Technically, though you can make a single disk into a RAID 0 array, you’d really be doing this with at least one pair of disks. The major downside to RAID 0, in general, is that if any single disk goes missing, the whole array will fail, and the data will be lost. This configuration is not suitable for production use where the data doesn’t live on another easily accessible system. RAID 0 can be a perfectly reasonable setup for an end-user workstation that needs high performance, though, where that workstation is not the only home for the data being worked on.

RAID 1

RAID 1 was designed with a totally different goal from RAID 0. Instead of striping data across a set of drives for speed without any protection, RAID 1 gives an administrator the ability to mirror data across two or more drives for resiliency. This RAID level does this to provide a local copy (or copies) of data to aid against a single drive failing, and it uses data from healthy drives to rebuild data after being replaced.

Usually, RAID 1 mirrors consist of a pair of drives, but they can contain three or more, depending on how many copies of blocks the admin requires to have online. What’s important to point out is that this is not a backup. This data exists as a live copy of the drive in a system and does not provide the safeguards of a regular backup system. These mirrors are 1:1 clones, so the drives need to be the same size, or space will be forfeited to accommodate the smallest drive in the set.

Regardless of the number of disks added to a RAID 1 array, the total capacity stays the same. That capacity is the size of a single disk in the array (the smallest, if they’re not identical), but the number of copies of data increases with each additional disk without an increase in overall capacity. Each disk is another clone of the data, providing further protection from individual drive failure.

There are limits on how many disks can be added to an array, based on the software being used, and/or the controller they are attached to.

RAID 2 through 4

RAID levels 2, 3, and 4 are obsolete, proprietary, or very rare. It is unlikely that many sysadmins will run across systems running any of these three configurations, and under normal circumstances, these can effectively be ignored. If you find yourself working on a system running any of these, your best bet is to read the vendor’s documentation to find out how best to manage it.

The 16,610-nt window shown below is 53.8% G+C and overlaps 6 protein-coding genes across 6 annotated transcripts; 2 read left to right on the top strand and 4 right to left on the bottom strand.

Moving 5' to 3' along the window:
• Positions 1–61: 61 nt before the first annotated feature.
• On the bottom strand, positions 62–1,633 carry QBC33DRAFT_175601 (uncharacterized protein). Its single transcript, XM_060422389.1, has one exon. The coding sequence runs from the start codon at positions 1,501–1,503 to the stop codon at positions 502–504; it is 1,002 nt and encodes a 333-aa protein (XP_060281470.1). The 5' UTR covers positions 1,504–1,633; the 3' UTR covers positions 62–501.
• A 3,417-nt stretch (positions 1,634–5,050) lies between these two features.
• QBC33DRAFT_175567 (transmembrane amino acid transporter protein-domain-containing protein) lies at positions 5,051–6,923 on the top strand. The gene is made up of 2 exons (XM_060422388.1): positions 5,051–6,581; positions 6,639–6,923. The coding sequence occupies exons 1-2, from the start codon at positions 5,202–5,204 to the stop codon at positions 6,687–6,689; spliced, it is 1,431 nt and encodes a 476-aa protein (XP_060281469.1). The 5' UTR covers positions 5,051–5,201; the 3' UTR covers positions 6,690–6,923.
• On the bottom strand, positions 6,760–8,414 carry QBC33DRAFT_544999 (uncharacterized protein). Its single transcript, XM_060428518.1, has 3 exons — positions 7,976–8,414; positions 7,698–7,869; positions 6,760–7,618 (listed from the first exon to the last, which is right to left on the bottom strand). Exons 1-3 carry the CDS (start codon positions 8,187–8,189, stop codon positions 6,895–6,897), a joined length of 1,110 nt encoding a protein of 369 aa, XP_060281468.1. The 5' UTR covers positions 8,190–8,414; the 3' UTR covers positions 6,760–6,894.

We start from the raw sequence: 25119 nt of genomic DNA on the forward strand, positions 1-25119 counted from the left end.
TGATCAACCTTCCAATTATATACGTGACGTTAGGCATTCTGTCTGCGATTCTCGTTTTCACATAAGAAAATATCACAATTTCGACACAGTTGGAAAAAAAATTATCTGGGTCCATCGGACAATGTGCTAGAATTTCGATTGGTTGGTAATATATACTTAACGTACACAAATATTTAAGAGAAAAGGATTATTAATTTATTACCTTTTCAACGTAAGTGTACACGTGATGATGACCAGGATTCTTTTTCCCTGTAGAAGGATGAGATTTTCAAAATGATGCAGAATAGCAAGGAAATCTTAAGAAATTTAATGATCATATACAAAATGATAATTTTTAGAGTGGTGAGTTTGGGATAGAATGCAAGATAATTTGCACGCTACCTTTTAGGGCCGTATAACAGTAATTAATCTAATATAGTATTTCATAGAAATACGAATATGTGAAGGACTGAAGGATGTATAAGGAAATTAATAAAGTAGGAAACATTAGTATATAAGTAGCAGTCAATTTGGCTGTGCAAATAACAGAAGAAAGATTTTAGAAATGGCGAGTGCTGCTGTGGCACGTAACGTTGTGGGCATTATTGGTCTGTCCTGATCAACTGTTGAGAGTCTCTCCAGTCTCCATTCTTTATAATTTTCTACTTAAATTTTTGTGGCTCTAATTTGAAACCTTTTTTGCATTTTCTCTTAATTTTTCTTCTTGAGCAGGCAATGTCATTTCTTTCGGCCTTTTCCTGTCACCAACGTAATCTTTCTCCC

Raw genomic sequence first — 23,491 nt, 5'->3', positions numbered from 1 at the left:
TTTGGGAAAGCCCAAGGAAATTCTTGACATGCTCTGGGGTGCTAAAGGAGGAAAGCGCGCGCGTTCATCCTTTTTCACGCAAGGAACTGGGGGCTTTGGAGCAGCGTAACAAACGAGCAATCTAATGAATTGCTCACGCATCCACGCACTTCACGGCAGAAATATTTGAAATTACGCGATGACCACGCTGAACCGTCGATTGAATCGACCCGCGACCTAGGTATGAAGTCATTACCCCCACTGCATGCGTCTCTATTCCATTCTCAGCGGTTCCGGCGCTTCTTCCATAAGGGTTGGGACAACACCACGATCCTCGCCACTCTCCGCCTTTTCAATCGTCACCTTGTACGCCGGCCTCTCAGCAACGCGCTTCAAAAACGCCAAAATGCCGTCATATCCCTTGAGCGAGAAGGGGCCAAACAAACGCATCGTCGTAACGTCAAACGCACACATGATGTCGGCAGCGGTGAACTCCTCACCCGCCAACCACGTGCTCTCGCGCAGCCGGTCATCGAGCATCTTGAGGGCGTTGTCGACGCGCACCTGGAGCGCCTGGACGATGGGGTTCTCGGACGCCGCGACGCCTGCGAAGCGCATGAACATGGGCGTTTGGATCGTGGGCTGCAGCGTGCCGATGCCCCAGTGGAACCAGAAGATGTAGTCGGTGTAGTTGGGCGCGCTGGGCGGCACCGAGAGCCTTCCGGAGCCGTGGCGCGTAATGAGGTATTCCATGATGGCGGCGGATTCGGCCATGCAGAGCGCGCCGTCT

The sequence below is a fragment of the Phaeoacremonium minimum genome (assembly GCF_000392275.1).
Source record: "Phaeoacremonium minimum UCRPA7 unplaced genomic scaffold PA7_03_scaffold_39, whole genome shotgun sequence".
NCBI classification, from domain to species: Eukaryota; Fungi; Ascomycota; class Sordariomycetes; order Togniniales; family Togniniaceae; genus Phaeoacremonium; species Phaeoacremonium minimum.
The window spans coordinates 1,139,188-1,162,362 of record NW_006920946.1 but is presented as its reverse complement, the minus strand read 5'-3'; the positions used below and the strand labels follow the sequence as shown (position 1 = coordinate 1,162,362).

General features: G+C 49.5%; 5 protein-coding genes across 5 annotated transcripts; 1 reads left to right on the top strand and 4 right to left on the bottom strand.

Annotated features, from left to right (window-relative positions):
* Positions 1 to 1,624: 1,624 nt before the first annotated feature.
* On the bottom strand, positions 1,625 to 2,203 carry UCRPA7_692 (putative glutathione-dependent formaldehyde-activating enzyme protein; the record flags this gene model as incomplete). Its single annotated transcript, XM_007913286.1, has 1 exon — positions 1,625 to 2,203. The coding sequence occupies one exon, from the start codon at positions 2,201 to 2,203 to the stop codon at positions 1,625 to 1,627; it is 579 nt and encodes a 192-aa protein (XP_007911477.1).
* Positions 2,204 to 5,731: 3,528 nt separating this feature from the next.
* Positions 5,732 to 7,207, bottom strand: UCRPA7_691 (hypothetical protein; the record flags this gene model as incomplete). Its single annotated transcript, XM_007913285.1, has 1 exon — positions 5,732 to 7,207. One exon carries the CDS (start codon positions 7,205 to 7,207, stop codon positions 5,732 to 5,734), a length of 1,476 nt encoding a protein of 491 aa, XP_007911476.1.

RAID 5

Beyond using RAID 0 to stripe data across a collection of drives without protection, or using RAID 1 to get some redundancy but limiting capacity, RAID 5 offers a great middle-ground with writing data across multiple drives while providing a level of redundancy to the array. RAID 5 does this by writing parity information to every drive so it can rebuild the data from any single drive.

When using RAID 5, a new requirement comes into play, in that the array must include at least three disks. The capacity is then equal to the sum total of the disks, minus the size of one of them. For example, a RAID 5 with seven 2TB disks ends up being 12TB (7 x 2 is 14, and minus a drive is 12).

When one of those disks ends up failing, an administrator can swap it out and have the system rebuild the replacement with data from the rest of the array, using the previously mentioned parity information. There are two main downsides to this configuration. First, there’s a hit to writing performance (there is overhead in writing all of those extra bits of parity information while writing the real data). Second, during a rebuild, the array is vulnerable to total loss if one of the healthy drives also fails. Depending on the machine’s workload, a rebuild could create a sudden spike to the activity of those drives, and end up pushing one of the healthy drives into failure, too. This concern is why, presently, many admins opt for RAID 6.

RAID 6

A natural evolution of RAID 5, RAID 6 takes the same basic concept and extends the "single drive" of parity information to a pair of drives. While the entirety of individual drives isn’t used for parity, the overall capacity of the drives is used across the array, and RAID 6 uses two drives’ worth of space to hold the parity bits.

Using an additional disk’s worth of space subsequently means the minimum number of disks for a RAID 6 array goes up to four. This seemingly simple change can mean a world of good when it comes to rebuilding a failed drive and still running an array. You can feel comfortable that an additional failure won’t mean a total loss of the data living locally on the machine.